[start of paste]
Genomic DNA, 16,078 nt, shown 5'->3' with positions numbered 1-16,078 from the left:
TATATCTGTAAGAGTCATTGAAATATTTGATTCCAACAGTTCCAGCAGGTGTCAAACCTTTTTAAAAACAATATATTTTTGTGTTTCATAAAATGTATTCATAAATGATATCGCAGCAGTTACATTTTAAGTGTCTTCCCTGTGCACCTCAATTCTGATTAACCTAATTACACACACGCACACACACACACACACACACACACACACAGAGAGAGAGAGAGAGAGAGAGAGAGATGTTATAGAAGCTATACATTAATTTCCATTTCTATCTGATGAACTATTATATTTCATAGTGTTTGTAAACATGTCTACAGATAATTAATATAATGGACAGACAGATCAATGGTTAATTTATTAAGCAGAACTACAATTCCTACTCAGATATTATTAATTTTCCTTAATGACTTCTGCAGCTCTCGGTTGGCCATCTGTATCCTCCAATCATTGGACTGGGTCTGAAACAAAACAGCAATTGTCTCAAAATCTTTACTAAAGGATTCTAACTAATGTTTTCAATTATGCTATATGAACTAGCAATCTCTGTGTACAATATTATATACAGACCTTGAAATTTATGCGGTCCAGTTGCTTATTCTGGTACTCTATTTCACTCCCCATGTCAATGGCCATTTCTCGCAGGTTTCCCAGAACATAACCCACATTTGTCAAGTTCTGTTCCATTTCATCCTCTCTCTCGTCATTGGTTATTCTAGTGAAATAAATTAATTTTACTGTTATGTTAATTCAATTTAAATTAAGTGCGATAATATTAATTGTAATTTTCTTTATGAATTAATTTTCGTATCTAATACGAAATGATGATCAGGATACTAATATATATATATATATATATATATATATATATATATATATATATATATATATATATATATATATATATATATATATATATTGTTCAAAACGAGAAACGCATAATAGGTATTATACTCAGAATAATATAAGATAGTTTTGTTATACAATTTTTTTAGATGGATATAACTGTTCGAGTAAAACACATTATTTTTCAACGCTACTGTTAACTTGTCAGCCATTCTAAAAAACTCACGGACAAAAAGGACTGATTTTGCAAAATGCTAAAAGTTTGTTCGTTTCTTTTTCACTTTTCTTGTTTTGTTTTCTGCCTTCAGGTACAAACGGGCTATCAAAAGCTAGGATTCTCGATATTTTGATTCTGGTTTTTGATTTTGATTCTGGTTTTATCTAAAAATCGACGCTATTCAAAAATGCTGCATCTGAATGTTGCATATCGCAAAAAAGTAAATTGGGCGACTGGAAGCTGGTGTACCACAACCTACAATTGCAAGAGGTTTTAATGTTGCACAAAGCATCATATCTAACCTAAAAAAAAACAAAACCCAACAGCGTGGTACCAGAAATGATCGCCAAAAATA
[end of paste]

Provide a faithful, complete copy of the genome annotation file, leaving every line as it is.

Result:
Genomic DNA, 16,078 nt, shown 5'->3' with positions numbered 1-16,078 from the left:
TATATCTGTAAGAGTCATTGAAATATTTGATTCCAACAGTTCCAGCAGGTGTCAAACCTTTTTAAAAACAATATATTTTTGTGTTTCATAAAATGTATTCATAAATGATATCGCAGCAGTTACATTTTAAGTGTCTTCCCTGTGCACCTCAATTCTGATTAACCTAATTACACACACGCACACACACACACACACACACACACACACAGAGAGAGAGAGAGAGAGAGAGAGAGATGTTATAGAAGCTATACATTAATTTCCATTTCTATCTGATGAACTATTATATTTCATAGTGTTTGTAAACATGTCTACAGATAATTAATATAATGGACAGACAGATCAATGGTTAATTTATTAAGCAGAACTACAATTCCTACTCAGATATTATTAATTTTCCTTAATGACTTCTGCAGCTCTCGGTTGGCCATCTGTATCCTCCAATCATTGGACTGGGTCTGAAACAAAACAGCAATTGTCTCAAAATCTTTACTAAAGGATTCTAACTAATGTTTTCAATTATGCTATATGAACTAGCAATCTCTGTGTACAATATTATATACAGACCTTGAAATTTATGCGGTCCAGTTGCTTATTCTGGTACTCTATTTCACTCCCCATGTCAATGGCCATTTCTCGCAGGTTTCCCAGAACATAACCCACATTTGTCAAGTTCTGTTCCATTTCATCCTCTCTCTCGTCATTGGTTATTCTAGTGAAATAAATTAATTTTACTGTTATGTTAATTCAATTTAAATTAAGTGCGATAATATTAATTGTAATTTTCTTTATGAATTAATTTTCGTATCTAATACGAAATGATGATCAGGATACTAATATATATATATATATATATATATATATATATATATATATATATATATATATATATATATATATATATATATATATATATTGTTCAAAACGAGAAACGCATAATAGGTATTATACTCAGAATAATATAAGATAGTTTTGTTATACAATTTTTTTAGATGGATATAACTGTTCGAGTAAAACACATTATTTTTCAACGCTACTGTTAACTTGTCAGCCATTCTAAAAAACTCACGGACAAAAAGGACTGATTTTGCAAAATGCTAAAAGTTTGTTCGTTTCTTTTTCACTTTTCTTGTTTTGTTTTCTGCCTTCAGGTACAAACGGGCTATCAAAAGCTAGGATTCTCGATATTTTGATTCTGGTTTTTGATTTTGATTCTGGTTTTATCTAAAAATCGACGCTATTCAAAAATGCTGCATCTGAATGTTGCATATCGCAAAAAAGTAAATTGGGCGACTGGAAGCTGGTGTACCACAACCTACAATTGCAAGAGGTTTTAATGTTGCACAAAGCATCATATCTAACCTAAAAAAAAACAAAACCCAACAGCGTGGTACCAGAAATGATCGCCAAAAATA